Can the Centre Hold? Yeats and Gyres.

Pretty trippy

The Yeats poem that you ordinarily read in high school, probably before reading Chinua Achebe’s Things Fall Apart, is “The Second Coming.” Building its energy on scenes of expanding chaos and religious omens, the poem is famous for lending a title to Achebe, but the first line is perhaps the second-most recognizable:

“Turning and turning in the widening gyre”

This is likely the first place most people hear the word ‘gyre,’ unless it’s the second line of “The Jabberwocky” or in discussions of ocean currents.

“The Second Coming” is an excellent example of the spirit of Yeats’ understanding of gyres. The poem shows devolution after devolution (or revolution, or revelation?) into disorder, giving an overall picture of the structure of the world unraveling. Far from ending in complete chaos, though, the direction of the poem brings the weight of all of history’s fractured pieces to bear on one individual in the last lines: “And what rough beast, its hour come round at last, / Slouches towards Bethlehem to be born?” When all the madness and confusion seems to be at its highest, widest state, the moment simultaneously contains a singular, infinitesimal pinpoint of hope and direction for the future. More or less, this is the essence of gyres.

A little creepy

All other extreme weirdness of W.B. and his wife, George’s relationship aside (as much as I regret to say that), it was the major catalyst for the creation of A Vision (1938). Yeats, in the introduction, describes the very start:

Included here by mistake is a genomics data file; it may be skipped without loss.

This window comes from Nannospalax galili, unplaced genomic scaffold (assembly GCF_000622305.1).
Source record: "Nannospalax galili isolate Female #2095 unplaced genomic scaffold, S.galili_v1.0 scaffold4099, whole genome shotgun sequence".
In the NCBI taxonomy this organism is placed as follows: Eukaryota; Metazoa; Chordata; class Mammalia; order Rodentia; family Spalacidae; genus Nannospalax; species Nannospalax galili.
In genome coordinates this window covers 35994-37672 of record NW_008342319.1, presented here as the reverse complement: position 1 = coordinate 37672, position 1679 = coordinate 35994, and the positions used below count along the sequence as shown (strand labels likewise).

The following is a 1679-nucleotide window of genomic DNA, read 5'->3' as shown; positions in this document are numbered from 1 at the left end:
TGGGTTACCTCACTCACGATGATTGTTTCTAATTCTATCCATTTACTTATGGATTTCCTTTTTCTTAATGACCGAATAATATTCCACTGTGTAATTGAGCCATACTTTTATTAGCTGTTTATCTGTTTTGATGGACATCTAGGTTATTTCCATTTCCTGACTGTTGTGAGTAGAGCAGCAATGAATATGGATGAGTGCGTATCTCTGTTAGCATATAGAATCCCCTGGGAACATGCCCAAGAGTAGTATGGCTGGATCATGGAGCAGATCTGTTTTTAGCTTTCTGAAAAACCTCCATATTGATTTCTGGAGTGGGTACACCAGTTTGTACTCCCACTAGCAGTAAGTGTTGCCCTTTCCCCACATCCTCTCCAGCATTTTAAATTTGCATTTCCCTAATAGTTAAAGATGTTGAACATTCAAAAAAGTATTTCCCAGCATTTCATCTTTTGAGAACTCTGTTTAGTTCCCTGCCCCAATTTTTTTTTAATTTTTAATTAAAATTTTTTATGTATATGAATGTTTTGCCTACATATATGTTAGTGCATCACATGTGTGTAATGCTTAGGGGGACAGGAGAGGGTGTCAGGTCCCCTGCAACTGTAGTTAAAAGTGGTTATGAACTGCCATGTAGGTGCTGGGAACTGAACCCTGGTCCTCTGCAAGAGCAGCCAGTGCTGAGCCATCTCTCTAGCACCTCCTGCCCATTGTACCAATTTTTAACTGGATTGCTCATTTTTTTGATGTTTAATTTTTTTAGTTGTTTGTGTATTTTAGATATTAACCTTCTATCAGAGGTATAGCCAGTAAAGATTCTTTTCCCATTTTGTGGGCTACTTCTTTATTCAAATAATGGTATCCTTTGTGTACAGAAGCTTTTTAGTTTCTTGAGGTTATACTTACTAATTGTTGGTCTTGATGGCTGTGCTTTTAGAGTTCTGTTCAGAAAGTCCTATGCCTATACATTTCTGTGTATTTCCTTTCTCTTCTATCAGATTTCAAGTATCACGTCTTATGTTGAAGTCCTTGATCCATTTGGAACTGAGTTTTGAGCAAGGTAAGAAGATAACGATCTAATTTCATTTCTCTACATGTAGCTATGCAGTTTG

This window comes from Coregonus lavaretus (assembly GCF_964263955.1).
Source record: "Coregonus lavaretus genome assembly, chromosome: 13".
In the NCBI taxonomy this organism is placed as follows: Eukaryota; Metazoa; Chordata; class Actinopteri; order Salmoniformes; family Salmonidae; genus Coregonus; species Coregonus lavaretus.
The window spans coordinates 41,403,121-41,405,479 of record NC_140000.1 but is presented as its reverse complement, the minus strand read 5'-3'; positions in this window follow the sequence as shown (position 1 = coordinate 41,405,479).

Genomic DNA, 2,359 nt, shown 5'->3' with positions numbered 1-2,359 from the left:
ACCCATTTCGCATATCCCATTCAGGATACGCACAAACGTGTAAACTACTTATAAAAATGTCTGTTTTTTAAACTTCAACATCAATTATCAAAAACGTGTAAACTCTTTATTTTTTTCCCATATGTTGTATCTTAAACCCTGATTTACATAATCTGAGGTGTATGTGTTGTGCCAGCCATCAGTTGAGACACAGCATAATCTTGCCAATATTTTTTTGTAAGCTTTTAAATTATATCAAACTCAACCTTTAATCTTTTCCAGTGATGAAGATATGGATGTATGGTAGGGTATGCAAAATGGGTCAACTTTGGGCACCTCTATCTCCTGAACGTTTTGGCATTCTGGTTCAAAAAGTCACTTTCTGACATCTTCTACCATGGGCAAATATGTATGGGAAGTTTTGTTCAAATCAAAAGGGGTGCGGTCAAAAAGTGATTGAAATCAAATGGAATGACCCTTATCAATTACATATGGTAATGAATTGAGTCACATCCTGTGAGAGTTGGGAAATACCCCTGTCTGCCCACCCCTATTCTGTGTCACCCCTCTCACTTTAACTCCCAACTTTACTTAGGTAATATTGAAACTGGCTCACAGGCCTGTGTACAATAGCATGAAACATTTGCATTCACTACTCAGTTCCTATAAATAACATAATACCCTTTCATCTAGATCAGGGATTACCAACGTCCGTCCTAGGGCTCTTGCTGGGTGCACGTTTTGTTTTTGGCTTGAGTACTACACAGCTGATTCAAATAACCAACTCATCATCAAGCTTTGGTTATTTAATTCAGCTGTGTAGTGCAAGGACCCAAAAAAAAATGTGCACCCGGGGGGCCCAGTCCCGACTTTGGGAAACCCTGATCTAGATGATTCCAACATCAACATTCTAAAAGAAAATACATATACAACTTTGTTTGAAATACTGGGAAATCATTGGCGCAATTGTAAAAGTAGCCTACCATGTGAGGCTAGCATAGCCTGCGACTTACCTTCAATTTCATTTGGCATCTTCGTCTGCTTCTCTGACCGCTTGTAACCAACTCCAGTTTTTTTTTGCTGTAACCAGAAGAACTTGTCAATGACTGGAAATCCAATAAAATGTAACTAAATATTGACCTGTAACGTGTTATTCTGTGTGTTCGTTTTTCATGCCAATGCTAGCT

On the afternoon of October 24th 1917, four days after my marriage, my wife surprised me by attempting automatic writing. … I persuaded her to give an hour or two day after day to the unknown writer, and after some half-dozen such hours offered to spend what remained of life explaining and piecing together those scattered sentences. “No,” was the answer, “we have come to give you metaphors for poetry. (8)

The “unknown writer” evidently went on to elaborate upon some of Yeats’ own philosophical ideas, though to say “elaborate” is an understatement. George continued to write daily all the way until 1919, when the “communicator of the moment — they were constantly changed” decided to switch from written to spoken word so as not to tire George out too much. This eventually manifested in sleep-talking, which overtook the entire set of communications with the ones Yeats calls “my teachers.” In a strange anecdote, once while having a sleep-conversation with George, Yeats discerned that she was dreaming she was a cat, and so, naturally, she was unable to speak English. Frustrated with this, he, naturally, pretended to be a dog. She awoke so frightened that he vowed never to do so again.

Yeats wrote down all George said in her sleep, and noticed that the enthusiasm on the part of the “teachers” grew whenever Yeats himself seemed excited. Quite the coincidence, no?

Eventually the gyres emerged: